Denny Hamlin wins Cup Series race at Richmond in overtime

AP photo by Mike Caudill / Joe Gibbs Racing driver Denny Hamlin climbs out of his Toyota to celebrate in victory lane Sunday night at Virginia's Richmond Raceway.
AP photo by Mike Caudill / Joe Gibbs Racing driver Denny Hamlin climbs out of his Toyota to celebrate in victory lane Sunday night at Virginia's Richmond Raceway.

RICHMOND, Va. — Denny Hamlin won the race off pit road with Joe Gibbs Racing teammate Martin Truex Jr. after a caution with two laps to go, then won in overtime at Richmond Raceway on Sunday night.

Truex dominated the second half of the NASCAR Cup Series race — he led 288 laps — and seemed poised to hold off challenges by Hamlin and Team Penske's Joey Logano for the final two laps when Kyle Larson's Hendrick Motorsports Chevrolet got nudged from behind on the front straightaway and skidded into the infield, causing the caution.

"I needed that kind of situation at the end to happen to win it," Hamlin said.

Larson, who started the race in pole position, had been fading from contention before the spin.

"I was a little bit loose, and then I got a shot there," Larson said of the bump from 23XI Racing's Bubba Wallace that almost certainly cost Truex what would have been his fourth victory at Richmond.

On the restart, Hamlin got a good jump from the inside lane, withstood a challenge from the outside from Truex, then held off his JGR teammate and two other challengers for the surprise victory.

"This is a team win for sure," Hamlin said after climbing from his car. "The trophy needs to go to each one of these pit crew members. They just did an amazing job. They've been killing it all year."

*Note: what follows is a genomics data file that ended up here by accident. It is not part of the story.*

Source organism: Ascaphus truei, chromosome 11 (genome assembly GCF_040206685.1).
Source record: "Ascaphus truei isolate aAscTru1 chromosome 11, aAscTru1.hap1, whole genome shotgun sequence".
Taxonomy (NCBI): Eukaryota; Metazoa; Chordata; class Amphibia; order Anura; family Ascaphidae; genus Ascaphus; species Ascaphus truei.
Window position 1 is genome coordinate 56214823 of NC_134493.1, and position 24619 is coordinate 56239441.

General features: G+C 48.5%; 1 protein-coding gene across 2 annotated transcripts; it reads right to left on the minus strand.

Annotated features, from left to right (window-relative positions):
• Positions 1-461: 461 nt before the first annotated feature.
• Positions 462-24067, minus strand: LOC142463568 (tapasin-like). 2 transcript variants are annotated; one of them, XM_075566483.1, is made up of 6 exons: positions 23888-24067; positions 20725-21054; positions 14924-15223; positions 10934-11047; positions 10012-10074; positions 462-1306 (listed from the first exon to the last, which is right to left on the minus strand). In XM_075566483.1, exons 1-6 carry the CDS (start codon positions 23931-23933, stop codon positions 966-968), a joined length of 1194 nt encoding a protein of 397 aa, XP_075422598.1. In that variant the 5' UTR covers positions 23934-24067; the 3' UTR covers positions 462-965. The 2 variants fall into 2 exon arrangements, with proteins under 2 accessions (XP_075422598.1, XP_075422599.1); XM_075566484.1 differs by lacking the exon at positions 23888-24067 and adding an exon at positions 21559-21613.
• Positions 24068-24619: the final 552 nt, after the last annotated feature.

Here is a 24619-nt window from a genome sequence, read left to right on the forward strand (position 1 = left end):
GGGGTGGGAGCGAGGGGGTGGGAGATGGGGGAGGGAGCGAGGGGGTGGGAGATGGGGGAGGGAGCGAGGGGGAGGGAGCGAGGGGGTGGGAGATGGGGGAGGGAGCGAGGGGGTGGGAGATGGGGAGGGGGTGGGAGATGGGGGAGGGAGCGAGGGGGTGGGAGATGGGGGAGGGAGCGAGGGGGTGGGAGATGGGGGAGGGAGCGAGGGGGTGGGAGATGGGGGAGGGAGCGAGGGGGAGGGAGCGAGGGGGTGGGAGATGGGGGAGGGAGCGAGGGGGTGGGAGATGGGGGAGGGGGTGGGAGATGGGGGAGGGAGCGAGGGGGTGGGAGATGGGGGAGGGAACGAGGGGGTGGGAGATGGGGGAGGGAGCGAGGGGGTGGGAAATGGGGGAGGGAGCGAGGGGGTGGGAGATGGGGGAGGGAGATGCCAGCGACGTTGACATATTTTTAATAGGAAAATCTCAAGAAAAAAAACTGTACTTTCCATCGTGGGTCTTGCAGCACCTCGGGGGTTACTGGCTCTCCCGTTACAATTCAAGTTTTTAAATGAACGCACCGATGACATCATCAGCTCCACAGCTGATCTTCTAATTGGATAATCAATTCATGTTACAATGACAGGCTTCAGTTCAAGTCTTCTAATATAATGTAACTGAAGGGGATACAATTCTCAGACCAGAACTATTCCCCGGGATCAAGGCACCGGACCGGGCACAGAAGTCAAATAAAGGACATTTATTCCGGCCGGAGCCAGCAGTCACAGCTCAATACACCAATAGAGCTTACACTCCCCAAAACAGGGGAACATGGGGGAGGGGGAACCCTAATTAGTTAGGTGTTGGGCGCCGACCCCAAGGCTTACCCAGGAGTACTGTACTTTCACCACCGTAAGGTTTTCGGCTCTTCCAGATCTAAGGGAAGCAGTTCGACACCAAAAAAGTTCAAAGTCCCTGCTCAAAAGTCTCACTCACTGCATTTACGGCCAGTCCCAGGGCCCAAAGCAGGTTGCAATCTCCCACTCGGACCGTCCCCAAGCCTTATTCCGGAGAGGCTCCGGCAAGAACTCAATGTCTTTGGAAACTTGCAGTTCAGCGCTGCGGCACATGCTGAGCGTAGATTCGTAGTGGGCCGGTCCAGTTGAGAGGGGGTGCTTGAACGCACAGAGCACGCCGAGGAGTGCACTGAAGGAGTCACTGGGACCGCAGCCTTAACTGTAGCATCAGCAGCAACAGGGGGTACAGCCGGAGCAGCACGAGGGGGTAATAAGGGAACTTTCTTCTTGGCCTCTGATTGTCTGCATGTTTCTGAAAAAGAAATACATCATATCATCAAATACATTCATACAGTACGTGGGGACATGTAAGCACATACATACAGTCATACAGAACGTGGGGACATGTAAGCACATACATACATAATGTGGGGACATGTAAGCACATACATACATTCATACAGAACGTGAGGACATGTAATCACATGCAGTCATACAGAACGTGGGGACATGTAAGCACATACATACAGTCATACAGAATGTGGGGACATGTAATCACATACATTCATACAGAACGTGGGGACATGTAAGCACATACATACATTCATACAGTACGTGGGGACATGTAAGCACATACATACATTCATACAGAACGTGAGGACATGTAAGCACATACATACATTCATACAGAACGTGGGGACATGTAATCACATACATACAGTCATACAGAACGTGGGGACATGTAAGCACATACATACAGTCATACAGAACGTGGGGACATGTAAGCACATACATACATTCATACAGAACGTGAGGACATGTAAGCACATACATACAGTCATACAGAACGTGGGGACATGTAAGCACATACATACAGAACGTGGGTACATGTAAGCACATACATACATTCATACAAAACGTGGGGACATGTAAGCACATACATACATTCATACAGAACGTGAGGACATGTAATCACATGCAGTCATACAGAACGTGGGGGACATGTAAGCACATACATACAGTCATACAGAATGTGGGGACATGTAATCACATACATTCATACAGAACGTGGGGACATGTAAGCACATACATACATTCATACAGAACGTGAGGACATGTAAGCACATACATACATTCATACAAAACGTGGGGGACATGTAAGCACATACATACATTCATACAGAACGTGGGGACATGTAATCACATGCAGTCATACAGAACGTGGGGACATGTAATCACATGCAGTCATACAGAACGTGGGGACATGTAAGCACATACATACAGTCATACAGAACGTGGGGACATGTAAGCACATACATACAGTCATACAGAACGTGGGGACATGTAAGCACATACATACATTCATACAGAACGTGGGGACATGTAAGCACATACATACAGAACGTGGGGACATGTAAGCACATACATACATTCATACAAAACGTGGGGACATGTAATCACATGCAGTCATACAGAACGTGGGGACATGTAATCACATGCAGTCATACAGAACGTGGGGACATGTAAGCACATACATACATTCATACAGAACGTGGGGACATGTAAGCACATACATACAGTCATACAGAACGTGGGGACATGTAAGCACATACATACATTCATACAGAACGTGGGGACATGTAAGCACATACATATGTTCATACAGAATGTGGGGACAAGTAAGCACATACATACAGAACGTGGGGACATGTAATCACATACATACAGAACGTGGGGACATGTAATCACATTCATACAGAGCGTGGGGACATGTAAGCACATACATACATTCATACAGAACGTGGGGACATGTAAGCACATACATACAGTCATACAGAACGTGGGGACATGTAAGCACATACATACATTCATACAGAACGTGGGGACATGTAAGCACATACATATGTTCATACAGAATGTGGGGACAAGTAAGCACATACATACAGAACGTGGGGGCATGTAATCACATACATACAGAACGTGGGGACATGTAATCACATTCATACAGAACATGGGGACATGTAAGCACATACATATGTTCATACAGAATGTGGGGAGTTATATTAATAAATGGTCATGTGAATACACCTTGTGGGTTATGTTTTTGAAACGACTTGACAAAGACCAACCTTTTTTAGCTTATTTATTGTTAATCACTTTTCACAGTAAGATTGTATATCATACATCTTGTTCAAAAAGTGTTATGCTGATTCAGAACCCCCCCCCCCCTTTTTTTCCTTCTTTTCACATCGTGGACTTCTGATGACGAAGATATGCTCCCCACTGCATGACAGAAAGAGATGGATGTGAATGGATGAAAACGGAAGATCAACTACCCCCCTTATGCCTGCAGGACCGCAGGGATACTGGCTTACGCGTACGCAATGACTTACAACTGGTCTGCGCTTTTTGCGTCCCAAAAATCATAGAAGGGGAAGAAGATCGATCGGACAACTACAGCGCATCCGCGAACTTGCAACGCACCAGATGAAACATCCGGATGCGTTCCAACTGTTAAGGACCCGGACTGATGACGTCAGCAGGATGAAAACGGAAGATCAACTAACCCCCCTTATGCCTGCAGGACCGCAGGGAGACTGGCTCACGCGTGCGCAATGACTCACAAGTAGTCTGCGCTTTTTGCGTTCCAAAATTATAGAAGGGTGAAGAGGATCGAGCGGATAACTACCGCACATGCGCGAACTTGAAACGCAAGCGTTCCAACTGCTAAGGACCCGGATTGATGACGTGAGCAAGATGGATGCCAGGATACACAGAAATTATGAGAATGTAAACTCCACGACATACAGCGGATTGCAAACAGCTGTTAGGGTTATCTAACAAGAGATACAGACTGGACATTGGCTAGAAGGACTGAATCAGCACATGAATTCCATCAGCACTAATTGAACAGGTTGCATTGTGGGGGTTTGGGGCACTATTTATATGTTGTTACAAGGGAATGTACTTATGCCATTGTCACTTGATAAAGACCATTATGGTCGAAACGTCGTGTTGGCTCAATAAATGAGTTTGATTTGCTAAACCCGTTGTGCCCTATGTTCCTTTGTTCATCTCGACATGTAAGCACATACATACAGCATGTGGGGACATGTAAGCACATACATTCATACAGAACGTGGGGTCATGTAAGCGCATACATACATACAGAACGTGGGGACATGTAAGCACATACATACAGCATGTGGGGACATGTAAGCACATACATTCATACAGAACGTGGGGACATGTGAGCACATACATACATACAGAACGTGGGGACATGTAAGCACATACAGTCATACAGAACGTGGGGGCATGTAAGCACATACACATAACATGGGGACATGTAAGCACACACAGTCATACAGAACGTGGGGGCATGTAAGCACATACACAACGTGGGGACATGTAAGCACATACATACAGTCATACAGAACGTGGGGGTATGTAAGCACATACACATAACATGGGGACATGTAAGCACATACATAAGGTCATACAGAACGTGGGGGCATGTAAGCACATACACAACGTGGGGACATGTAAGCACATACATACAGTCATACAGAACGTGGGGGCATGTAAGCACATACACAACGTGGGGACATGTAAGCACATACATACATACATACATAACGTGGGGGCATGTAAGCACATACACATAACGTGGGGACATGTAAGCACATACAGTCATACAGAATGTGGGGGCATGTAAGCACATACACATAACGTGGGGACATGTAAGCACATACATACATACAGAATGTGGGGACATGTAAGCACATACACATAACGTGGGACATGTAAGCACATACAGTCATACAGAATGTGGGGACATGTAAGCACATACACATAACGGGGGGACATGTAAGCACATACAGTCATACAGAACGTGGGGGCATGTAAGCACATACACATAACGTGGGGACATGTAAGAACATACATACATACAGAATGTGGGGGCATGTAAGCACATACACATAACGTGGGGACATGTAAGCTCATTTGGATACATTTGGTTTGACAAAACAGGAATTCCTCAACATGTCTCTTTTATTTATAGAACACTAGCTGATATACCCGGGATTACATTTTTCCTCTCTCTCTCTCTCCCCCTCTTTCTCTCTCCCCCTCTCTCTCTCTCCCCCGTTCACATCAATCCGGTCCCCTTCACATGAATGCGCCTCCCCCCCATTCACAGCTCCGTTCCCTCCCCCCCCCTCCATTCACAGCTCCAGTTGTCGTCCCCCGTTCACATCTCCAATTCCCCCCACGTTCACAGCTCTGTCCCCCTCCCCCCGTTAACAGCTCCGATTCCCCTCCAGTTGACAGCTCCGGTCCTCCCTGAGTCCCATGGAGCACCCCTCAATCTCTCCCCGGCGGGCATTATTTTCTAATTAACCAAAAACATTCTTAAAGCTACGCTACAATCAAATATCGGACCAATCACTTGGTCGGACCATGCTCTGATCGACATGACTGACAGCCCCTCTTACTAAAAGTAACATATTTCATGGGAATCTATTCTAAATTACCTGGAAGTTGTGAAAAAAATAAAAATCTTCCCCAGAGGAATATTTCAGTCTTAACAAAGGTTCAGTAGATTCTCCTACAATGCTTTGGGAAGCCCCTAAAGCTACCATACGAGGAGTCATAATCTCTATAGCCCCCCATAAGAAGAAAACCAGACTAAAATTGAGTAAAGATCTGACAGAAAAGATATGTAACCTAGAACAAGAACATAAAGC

Hamlin's victory was his second this season, the fifth of his career at what he considers his home track and the 53rd of his Cup Series career, but it left Truex unhappy with several drivers involved.

"We got beat out of the pits, and he jumped the restart," Truex said of Hamlin. "Had a car capable of winning. So just have to come back next week trying to get him again."

NASCAR officials said they reviewed the restart and it was within the rules.

After the race, a frustrated Truex door-slammed Larson as they coasted into the first turn, then bumped Hamlin from behind three times.

"I think he just gets more mad at Denny, but I was the closest one to take his anger out on," Larson said. "It's all good. I hope he doesn't have any hard feelings for me, because I definitely don't towards him."

The victory pulled the four JGR Toyota teams even with the four Hendrick Chevy teams with three victories each through seven races.

Larson, who won Richmond's spring race last year, barely beat Truex off pit road after their green-flag stops with 65 laps to go. Truex quickly caught him, though, and pulled away, just as he had many times earlier.

Logano, who started the race 22nd in points with just one top-10 finish, worked his way into the lead pack in the second half, tried to run down Hamlin in the two-lap dash to the finish and was second in his Ford, followed by Larson and Truex. It matched Ford's best finish this season.

The race was delayed for about 30 minutes at the start because of rain, and the cars circled the track for several laps hoping to help dry the surface before the green flag flew. They also ran the opening 30 laps on treaded tires meant for wet conditions before switching to racing slicks.

The competition caution after 30 laps also was noncompetitive, meaning the drivers left pit road in the same position they were running when the caution came out.

A spin by Daniel Suarez on the 64th lap brought out another caution, and NASCAR decided to finish the 70-lap first stage under caution, making Larson the stage winner. NASCAR also sent the track-drying vehicles down pit road again hoping to dry out the pit boxes for safety reasons.

The Cup Series is back in Virginia and on another short track next Sunday at Martinsville Speedway.

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